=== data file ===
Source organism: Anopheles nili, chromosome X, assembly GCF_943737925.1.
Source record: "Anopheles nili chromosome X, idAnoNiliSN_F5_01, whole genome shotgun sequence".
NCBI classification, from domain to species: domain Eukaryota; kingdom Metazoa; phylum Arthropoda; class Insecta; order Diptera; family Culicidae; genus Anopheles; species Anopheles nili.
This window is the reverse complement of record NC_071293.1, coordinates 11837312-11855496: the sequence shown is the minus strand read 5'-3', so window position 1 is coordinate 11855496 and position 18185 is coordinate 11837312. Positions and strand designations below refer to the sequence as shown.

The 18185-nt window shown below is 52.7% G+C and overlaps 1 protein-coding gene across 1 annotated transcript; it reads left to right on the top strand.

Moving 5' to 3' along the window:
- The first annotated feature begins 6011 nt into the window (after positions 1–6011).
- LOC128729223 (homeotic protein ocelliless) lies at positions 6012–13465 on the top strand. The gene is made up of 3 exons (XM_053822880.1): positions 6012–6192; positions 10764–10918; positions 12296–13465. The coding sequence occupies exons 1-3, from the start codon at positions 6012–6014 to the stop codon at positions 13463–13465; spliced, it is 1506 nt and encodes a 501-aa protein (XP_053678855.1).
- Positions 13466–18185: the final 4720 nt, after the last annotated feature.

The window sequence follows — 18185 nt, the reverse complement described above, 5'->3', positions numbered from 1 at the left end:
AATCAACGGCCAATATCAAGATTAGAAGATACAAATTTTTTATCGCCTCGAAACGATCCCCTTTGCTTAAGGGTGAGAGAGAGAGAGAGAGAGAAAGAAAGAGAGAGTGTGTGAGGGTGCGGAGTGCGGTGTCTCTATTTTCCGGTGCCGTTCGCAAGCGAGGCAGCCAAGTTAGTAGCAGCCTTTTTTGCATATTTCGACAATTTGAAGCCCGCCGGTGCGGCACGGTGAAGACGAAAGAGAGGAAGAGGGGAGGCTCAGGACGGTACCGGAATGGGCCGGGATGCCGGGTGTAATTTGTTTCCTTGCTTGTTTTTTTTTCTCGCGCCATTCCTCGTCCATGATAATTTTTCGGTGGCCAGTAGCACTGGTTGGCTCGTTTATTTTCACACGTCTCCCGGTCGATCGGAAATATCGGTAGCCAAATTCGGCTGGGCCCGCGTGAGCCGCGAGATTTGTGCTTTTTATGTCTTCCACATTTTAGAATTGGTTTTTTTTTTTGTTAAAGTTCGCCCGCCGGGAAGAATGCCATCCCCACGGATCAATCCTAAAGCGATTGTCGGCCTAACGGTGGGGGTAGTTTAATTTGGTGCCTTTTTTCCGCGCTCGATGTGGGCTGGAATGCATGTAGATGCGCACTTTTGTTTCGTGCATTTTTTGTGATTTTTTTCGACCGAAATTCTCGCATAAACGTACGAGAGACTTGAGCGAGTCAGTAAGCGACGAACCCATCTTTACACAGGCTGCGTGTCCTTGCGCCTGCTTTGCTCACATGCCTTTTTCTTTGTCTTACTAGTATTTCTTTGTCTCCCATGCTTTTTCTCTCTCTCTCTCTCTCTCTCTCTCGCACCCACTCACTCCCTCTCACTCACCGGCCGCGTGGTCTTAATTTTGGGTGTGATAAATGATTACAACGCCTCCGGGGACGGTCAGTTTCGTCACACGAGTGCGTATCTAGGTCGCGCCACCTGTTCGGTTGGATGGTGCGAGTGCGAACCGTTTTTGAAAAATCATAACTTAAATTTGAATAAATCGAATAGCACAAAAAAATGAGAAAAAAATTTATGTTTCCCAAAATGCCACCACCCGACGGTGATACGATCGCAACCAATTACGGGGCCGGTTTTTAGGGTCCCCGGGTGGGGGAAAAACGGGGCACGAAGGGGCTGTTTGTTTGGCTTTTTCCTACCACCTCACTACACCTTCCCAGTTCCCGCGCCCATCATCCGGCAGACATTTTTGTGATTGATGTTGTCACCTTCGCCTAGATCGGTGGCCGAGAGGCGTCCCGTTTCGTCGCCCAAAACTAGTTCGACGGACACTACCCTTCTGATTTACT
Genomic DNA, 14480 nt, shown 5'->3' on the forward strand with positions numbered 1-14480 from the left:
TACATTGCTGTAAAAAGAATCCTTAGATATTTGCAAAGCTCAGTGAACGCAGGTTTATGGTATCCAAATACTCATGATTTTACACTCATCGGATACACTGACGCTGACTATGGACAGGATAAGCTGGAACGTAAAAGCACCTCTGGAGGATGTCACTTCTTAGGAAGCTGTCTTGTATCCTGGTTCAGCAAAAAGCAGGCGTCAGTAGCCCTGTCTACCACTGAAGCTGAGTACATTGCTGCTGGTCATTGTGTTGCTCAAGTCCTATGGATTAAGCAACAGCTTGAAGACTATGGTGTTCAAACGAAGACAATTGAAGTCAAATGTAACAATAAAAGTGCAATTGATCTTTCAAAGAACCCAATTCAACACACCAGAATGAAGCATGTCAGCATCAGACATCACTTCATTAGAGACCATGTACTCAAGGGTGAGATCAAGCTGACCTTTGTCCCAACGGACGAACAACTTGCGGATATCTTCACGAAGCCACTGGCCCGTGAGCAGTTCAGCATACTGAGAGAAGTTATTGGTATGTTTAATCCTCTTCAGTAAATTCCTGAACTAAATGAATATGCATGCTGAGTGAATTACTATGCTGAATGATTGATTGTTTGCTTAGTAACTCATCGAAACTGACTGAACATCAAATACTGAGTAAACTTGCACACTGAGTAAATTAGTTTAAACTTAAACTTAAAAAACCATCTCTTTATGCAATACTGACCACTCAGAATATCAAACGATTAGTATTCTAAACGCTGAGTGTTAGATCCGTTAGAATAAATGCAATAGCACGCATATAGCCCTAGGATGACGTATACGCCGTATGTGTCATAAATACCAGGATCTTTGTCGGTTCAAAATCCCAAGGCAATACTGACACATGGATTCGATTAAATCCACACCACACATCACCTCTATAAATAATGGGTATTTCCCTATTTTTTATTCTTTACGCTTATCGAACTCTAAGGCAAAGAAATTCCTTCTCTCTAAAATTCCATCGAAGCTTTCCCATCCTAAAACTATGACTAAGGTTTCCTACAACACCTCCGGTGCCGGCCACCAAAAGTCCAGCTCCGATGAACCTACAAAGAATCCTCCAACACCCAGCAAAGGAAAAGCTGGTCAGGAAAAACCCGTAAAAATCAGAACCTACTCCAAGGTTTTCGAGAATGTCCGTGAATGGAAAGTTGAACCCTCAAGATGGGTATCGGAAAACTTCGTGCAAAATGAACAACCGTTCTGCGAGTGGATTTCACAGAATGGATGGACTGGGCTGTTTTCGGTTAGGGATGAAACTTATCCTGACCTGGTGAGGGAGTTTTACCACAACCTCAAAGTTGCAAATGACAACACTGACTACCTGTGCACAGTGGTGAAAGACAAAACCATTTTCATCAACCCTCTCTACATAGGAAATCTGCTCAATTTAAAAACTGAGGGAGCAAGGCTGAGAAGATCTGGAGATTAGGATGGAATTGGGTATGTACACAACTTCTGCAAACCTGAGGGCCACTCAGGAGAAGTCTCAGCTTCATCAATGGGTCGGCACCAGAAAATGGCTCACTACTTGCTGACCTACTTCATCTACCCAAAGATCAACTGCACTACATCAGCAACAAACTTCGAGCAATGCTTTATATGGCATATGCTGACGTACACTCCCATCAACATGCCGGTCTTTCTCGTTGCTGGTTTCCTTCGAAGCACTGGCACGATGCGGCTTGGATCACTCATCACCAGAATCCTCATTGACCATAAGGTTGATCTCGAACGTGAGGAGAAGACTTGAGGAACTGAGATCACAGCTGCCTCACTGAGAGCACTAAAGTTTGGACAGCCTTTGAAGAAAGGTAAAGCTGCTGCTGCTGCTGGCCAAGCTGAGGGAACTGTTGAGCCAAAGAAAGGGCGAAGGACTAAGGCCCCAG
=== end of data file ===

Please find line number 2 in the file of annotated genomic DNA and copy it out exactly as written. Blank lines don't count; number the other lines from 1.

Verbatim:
Source record: "Anopheles nili chromosome X, idAnoNiliSN_F5_01, whole genome shotgun sequence".